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1 day ago · Anyone had the 5 treatment proton therapy for prostate cancer? in Prostate Cancer

I had 20 treatments, not the 5, but talked to someone who had 5. He was part of a study to determine the toxicity of the treatment compared to more doses. He didn't have any problems and the results I've seen indicated the 5 treatment option was no more toxic. After my first 5 treatments, I had pain while urinating. I started taking Flomax which took care of the problem and a year and half later still taking it. I also had more urgency for the first 6 months after treatment. I think these are pretty common side effects. Not sure what your Gleason score is, but if it's in the advanced level, 8+, you may need the antigen deprivation treatment as well to slow down the advancement of cancer, shrink the prostrate before treatment, and reduce risk of the cancer coming back. My Gleason was 8 and my doctor said the use of Lupron was important to increase my chances of survival. Not sure if it's used with surgery, but seems like it might be necessary to reduce chance of the cancer showing up in other organs. I would recommend you talk with doctors who are familiar with the research on treatment options before you make a decision.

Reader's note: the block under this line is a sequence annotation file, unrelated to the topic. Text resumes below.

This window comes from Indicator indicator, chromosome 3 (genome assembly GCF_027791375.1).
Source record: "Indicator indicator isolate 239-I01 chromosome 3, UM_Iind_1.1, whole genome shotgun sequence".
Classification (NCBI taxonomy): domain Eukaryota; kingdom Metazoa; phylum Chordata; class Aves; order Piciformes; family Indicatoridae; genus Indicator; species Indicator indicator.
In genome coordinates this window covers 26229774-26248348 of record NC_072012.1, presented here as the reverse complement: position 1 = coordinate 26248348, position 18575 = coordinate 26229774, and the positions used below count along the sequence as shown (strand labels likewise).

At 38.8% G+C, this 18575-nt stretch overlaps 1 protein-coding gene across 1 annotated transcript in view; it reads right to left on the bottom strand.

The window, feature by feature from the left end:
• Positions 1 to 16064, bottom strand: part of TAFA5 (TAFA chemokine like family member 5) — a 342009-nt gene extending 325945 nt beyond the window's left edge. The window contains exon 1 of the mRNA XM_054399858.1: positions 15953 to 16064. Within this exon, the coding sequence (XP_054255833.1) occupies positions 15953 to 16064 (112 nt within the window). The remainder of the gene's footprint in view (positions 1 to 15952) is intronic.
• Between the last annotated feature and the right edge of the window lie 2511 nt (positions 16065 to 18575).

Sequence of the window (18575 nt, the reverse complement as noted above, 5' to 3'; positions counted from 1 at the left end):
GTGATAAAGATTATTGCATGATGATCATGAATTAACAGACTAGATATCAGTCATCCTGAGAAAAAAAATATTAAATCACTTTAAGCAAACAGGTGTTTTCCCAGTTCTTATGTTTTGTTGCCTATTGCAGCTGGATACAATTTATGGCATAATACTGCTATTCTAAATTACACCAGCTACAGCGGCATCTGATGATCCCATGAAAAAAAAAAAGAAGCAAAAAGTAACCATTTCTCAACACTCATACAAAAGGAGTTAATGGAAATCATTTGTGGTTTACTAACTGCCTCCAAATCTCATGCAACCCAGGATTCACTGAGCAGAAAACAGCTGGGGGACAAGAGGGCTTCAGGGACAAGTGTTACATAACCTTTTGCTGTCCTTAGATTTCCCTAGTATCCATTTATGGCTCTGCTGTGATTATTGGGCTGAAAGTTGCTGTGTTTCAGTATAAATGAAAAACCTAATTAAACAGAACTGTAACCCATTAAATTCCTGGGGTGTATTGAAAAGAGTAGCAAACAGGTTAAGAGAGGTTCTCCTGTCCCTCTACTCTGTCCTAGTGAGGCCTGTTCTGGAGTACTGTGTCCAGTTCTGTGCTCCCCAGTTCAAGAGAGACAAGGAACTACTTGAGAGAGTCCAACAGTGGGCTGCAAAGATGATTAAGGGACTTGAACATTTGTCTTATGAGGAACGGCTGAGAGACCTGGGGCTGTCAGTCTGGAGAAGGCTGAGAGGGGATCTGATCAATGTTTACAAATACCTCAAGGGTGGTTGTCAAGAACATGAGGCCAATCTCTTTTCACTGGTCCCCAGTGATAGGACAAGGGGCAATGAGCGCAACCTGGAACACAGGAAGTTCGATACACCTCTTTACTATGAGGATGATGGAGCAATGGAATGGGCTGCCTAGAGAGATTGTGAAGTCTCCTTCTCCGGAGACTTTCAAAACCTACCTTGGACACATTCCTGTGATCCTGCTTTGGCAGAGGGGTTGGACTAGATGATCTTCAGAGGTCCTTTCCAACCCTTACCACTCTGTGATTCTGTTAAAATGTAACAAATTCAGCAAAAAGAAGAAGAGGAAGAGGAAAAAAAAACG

Sat, Jul 18 3:15pm · Anyone had Proton Beam SBRT radiation at Mayo Clinic? in Prostate Cancer

Yes, doing well. I had 5 weeks of treatment and they were painless. The prep before the treatment were more stressful then the treatments. Before hand they do a number of scans and insert some small carbon balls in the prostrate so the can program the machine to line you up for the radiation. Actual application of radiation last less than a minute. You can't feel it. I also had 3 doses of lupron because my cancer cells were more advanced. Since the treatment, my PSA has been less than .2. Other than the time involved, I would recommend the treatment.